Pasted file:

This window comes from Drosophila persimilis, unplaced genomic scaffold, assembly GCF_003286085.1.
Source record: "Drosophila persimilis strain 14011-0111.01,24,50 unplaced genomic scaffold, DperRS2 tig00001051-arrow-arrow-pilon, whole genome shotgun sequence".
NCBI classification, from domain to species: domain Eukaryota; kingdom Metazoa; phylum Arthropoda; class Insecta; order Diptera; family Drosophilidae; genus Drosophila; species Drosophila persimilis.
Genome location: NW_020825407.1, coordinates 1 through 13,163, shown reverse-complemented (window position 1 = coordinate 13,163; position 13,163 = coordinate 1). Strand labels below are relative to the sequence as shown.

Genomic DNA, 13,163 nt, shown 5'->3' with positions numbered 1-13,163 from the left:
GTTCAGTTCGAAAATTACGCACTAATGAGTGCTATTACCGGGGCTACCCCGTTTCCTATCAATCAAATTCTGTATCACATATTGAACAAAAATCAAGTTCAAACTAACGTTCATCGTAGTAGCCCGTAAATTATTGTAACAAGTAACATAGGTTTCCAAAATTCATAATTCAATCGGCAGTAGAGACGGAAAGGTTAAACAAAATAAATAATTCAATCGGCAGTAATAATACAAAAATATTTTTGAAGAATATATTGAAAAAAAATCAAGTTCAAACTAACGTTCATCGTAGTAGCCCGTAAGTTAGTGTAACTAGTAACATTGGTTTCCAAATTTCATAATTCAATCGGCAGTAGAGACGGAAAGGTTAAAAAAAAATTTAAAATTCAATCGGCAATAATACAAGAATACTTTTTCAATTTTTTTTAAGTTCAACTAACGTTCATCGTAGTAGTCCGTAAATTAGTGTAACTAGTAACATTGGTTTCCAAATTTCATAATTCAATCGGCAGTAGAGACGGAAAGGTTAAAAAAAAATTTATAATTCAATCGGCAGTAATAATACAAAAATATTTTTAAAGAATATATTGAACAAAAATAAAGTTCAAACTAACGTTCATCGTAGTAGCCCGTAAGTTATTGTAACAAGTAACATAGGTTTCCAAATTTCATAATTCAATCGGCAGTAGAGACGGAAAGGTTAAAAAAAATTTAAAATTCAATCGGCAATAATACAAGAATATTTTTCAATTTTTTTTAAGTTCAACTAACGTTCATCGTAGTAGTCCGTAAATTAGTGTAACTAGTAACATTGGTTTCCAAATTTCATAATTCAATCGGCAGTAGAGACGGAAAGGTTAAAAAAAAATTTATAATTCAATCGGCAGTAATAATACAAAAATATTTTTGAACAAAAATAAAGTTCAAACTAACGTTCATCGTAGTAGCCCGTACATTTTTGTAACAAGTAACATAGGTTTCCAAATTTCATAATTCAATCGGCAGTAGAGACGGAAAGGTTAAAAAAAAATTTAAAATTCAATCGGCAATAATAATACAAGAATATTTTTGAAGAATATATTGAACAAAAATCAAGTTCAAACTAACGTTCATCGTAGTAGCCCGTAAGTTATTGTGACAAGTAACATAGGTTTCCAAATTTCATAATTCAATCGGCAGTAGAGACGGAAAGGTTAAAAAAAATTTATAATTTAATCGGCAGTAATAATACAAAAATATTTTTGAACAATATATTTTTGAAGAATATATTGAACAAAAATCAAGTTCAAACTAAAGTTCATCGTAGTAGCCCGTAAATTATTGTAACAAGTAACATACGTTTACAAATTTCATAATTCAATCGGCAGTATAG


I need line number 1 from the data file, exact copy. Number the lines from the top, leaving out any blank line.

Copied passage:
This window comes from Drosophila persimilis, unplaced genomic scaffold, assembly GCF_003286085.1.